If you enjoy the stress-releasing satisfaction of lounging in a chair as you open to the first chapter of a new book with your favorite snacks and libation within arms reach, then Love Thine Enemy in paperback is for you.
Historical Romance, France 1355 AD., during the Hundred Years’ War when England battled for the French Crown.
The thieving knight steals her castle then threatens to secrete her forever in a convent.
Lady Rochelle’s only option: Seduce her enemy.
What’s more dangerous than hating the enemy who stole your lands? Loving the enemy who stole your heart.
When by ruse, Sire Becket receives entrance to the very castle he plots to reclaim as the rightful heir, he is stunned by his dying enemy’s offer for Becket to wed the intriguing and prideful Lady Rochelle – a bloodless coup. He must hurriedly lock her in a convent so that his enemy’s bloodline dies with her, and before he succumbs to her seductions that tempt him to forget she is his enemy. And before she discovers he’s an English knight.
Lady Rochelle de Dubois of France must seduce Becket before he imprisons her in a convent, and before he uncovers the secret about her half-brother who carries the enemy’s seed the mysterious knight vows to eradicate, and before he discerns her intention to furtively seek aid from the French king to oust his knight who steals her lands. At least he’s not one of the hated English knights who are ravaging France to win the French Crown.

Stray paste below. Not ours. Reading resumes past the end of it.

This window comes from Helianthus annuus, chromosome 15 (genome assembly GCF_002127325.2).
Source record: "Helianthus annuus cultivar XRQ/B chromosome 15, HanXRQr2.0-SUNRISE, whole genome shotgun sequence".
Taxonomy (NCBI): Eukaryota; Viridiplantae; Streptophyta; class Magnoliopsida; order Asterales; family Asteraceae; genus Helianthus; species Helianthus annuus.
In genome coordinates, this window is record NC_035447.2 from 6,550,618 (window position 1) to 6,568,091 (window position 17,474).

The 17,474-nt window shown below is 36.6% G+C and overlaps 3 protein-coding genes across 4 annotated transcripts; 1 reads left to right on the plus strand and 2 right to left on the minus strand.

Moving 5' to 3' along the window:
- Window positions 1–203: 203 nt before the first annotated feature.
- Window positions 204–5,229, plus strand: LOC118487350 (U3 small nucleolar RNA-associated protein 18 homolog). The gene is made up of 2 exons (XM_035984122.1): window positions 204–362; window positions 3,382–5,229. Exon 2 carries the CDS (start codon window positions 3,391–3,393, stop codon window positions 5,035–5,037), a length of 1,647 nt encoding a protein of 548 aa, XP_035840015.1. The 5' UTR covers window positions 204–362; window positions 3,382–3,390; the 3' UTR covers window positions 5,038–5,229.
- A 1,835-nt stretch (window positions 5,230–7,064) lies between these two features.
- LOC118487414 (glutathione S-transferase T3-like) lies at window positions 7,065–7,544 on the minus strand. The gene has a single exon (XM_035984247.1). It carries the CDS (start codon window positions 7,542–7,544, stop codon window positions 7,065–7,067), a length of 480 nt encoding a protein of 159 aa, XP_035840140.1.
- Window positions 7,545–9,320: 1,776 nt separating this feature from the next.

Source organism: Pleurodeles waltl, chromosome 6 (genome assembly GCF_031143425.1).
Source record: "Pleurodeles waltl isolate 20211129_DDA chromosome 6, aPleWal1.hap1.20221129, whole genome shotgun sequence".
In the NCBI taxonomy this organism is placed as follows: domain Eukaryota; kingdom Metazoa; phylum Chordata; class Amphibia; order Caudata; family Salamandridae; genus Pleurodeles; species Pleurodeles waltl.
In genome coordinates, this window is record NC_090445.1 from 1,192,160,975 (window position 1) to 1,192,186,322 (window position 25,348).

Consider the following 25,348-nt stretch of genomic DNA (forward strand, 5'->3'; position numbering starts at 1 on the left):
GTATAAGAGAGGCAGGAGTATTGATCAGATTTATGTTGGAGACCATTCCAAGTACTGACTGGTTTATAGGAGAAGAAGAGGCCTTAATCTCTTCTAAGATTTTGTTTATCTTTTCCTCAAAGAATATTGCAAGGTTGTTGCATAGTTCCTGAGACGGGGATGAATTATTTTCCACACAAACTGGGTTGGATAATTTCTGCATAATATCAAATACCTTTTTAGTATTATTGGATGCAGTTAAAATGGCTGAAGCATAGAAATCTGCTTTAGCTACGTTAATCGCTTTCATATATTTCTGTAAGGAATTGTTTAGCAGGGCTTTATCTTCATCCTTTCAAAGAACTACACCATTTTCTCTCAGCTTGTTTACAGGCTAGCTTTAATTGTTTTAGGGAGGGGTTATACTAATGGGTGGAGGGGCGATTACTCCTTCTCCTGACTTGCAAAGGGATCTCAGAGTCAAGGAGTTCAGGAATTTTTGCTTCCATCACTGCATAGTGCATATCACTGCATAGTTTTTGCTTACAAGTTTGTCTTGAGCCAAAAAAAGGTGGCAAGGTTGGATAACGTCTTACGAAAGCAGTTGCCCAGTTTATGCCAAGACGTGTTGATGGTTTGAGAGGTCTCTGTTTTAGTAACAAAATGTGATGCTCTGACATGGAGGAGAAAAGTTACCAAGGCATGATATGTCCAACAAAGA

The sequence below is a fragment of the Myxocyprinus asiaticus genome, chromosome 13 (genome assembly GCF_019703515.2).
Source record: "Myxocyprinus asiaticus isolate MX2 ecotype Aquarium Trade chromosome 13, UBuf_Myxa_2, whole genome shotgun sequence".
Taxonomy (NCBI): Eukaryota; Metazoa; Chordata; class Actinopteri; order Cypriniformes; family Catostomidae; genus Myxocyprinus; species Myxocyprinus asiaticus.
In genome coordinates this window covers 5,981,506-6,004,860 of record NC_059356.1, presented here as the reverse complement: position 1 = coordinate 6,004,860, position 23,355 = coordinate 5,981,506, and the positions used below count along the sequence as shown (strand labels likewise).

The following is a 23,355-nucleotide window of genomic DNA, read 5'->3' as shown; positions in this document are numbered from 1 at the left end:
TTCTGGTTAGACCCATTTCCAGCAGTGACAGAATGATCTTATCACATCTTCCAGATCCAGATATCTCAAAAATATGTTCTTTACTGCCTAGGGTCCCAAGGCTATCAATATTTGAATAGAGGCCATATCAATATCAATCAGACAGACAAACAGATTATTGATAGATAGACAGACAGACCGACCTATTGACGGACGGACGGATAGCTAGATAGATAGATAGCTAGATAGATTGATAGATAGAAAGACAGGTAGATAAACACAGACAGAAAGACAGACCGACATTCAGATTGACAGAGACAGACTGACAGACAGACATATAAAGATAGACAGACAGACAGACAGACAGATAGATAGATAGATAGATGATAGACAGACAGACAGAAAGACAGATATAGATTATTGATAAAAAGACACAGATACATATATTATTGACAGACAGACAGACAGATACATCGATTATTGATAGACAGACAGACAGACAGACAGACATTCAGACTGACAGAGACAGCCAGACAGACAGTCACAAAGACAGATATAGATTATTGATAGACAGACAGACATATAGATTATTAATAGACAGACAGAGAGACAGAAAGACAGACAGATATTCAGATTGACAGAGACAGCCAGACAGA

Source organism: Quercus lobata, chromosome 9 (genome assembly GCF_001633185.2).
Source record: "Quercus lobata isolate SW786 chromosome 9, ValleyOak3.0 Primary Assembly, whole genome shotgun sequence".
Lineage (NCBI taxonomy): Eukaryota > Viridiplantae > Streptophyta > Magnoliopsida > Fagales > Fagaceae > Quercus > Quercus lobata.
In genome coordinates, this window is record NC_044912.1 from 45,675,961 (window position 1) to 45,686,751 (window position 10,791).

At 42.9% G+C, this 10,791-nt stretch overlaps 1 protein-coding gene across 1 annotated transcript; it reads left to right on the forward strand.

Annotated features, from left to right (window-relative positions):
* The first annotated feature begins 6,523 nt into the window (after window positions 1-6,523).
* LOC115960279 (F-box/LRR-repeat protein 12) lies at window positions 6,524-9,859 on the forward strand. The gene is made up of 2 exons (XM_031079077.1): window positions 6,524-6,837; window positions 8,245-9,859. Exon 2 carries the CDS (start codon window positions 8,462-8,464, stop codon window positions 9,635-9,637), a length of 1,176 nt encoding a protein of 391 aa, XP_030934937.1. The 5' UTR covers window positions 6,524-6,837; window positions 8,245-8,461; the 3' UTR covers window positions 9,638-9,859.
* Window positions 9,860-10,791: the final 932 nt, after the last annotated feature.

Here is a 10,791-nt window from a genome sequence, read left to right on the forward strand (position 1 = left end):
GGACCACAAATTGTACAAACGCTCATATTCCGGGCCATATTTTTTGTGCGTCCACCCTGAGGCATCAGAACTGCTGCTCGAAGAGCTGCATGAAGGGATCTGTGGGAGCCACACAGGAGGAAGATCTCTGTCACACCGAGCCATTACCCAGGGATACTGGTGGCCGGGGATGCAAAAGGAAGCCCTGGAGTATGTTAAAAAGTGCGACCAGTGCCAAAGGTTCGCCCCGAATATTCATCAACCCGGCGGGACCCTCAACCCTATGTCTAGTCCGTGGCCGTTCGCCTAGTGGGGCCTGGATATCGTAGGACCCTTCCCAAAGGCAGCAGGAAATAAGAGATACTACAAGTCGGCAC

First Place in Oklahoma Writer’s Federation Inc.’s Historical Romance Catetory
First Place in Northeast Oklahoma’s Romance Author’s Crystal Heart Contest.
Second Place in Monterrey Bay California’s Silver Heart Contest.
I’ve loved proofing the paperback version of Love Thine Enemy. (I’m waiting for proof #2 to make sure I’ve caught all formatting errors and made other improvements before publishing.)
For one, I’m pleased I’m finally nearing completion of a published book after months of writing and rewriting and rewriting and critiquing and rewriting.
For two, I really enjoy this story. I love the characters and I love the story. I love their passion and determination against seemingly impossible odds. I love that they share their lives with us – survivors in a real time period with real challenges.
As I read through the proof I realize the characters told their own story and I was merely the vessel through which the story flowed. Oh, I had the outline worked out, but as the story unfolded, the characters surprised with me with twists and turns I never expected. And yes, I, the writer, was as startled as will be the reader.
As I wait for the second proof of Love Thine Enemy, I’m proofing The Wager, but more about that book later.